Every year as training camps begin to get underway around the NFL, Football Outsiders releases what is a staple in annual NFL coverage: the Football Outsiders Almanac.
The Almanac gives projections for each team entering the upcoming season, and this year FO projects the Colts to win 7.8 games, making them a playoff contender. Their write-up about the Colts contained plenty of interesting tidbits, notes, and thoughts, and we had the opportunity to do a Q&A with the writer, Football Outsiders’ Tom Gower. Our questions are in bold, while Gower’s answers follow.
1. You make the point of comparing Peyton Manning and Andrew Luck by showing (quite convincingly) that Luck isn’t close to Manning’s production through each of their first four years. Is that more of a statement of how good Manning was, or is it more of a statement about how much Luck needs to improve?
More of a statement about how good Manning was. He was something really special, from his second season in the league until he got hurt late in 2014. Notwithstanding the hype about how he was the best quarterback prospect since Peyton (or Elway or whatever), Luck has been more "normally" good.
2. Last year, some of Luck’s biggest struggles came when throwing downfield to the right and when throwing 16-25 yards downfield. Why do you think there was such a drastic dropoff from 2014 to 2015, and why is it such an important part of the offense?
Injury seems to be the easiest explanation, especially if you think he was banged up in the Buffalo game in Week 1. I don't have a satisfying explanation other than that.
Deep passing, as Bruce Arians keeps showing, is incredibly valuable if you're any good at it at all. It's extraordinarily hard to regularly go 75 yards by consistently executing, and even the best, most reliable teams have trouble doing it a lot. Getting yardage in chunks makes life a lot easier for offenses.
3. With new offensive coordinator Rob Chudzinski, you said that his “deep, pass-oriented scheme” both fits what Luck does best but also plays into one of the Colts’ biggest offensive weaknesses - what do you mean by that, and how can the team work around that reality?
That's really the $64,000 question. A lot of what makes Luck such a valuable player has been that he's an exceptional deep passer (except 2015, of course). His ability to extend plays and shrug off defenders is part of what makes him so good. But standing in the pocket long enough to make plays, and shrugging off hits to extend plays are why everyone is so concerned about how much he gets hit, and what effects that might have in the long term. Finding the right balance between giving Luck the freedom to excel the same way he's been, but not letting him take as many hits is really difficult. My worry about Chudzinski is we'll see more of the same issues we've been seeing since Luck's rookie season.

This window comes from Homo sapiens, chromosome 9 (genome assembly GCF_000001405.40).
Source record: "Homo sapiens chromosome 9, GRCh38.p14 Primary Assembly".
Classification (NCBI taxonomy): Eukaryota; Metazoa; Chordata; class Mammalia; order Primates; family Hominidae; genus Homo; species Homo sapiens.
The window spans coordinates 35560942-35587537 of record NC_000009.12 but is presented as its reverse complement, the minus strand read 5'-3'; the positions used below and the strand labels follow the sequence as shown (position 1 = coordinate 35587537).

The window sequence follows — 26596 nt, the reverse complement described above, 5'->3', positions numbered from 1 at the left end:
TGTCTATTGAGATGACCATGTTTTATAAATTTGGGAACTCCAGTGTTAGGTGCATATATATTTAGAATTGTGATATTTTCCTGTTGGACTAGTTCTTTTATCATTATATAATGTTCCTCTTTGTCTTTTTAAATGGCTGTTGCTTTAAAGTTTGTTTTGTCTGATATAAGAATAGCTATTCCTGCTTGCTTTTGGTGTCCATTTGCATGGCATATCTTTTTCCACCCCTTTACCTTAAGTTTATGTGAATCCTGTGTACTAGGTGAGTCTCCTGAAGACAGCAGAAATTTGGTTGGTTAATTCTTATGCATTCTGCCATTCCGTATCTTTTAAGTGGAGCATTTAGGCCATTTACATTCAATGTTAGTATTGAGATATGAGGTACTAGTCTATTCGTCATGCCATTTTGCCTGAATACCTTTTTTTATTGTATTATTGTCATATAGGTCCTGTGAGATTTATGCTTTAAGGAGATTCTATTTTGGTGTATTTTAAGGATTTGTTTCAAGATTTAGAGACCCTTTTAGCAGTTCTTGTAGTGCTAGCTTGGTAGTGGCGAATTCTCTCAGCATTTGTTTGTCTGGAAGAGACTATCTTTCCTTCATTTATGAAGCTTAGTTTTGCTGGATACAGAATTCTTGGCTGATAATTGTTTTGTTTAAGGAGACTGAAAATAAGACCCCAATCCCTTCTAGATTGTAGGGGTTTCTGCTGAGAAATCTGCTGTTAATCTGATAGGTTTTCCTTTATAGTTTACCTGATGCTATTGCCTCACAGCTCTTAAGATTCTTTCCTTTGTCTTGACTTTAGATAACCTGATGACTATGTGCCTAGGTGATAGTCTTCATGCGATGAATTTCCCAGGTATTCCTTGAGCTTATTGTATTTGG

4. You wrote that the Colts “sensibly opted” to keep Dwayne Allen over Coby Fleener, so how big of a role in the offense do you expect Allen to play? Can he pick up whatever receiving dropoff might be left from Fleener’s departure?
How healthy is Allen? If he is healthy, given the questions beyond the top three at receiver, I think he could play a big role if they don't keep him in to block all the time. Our projection in the book was for 48 catches. That's more than he's had the past three seasons combined, but I think he gets there if he plays all 16 games.
I could see [Allen] and TE2/3 (Doyle? Swoope if the hype is real?) combining for as many catches as the 70 Fleener and Allen had last year.
5. On defense, we all know the Colts are an aging unit - and you wrote that when those players need to be replaced the crash “could be harsh” for Indianapolis. Knowing that, are there any younger players in particular you think are guys to build around for the Colts?
Our numbers and I liked Henry Anderson about as much as I think everybody else did. If he could turn more of those pressures into sacks (we had him with 10.0 hurries and 1.0 sacks) going forward, that would help a lot. David Parry was solid, but a run-stopping nose tackle doesn't move the needle for me. Clayton Geathers was solid in 271 snaps, but we'll see how the transition to a full-time player goes. But Ryan Grigson's concentration on drafting offense early and often and focus on veterans on defense has meant there just aren't that many young defensive players to talk about.
Thanks to Tom Gower for taking the time to answer these questions, and be sure to check out the Football Outsiders Almanac for much more as it pertains to the Indianapolis Colts and the other 31 NFL teams.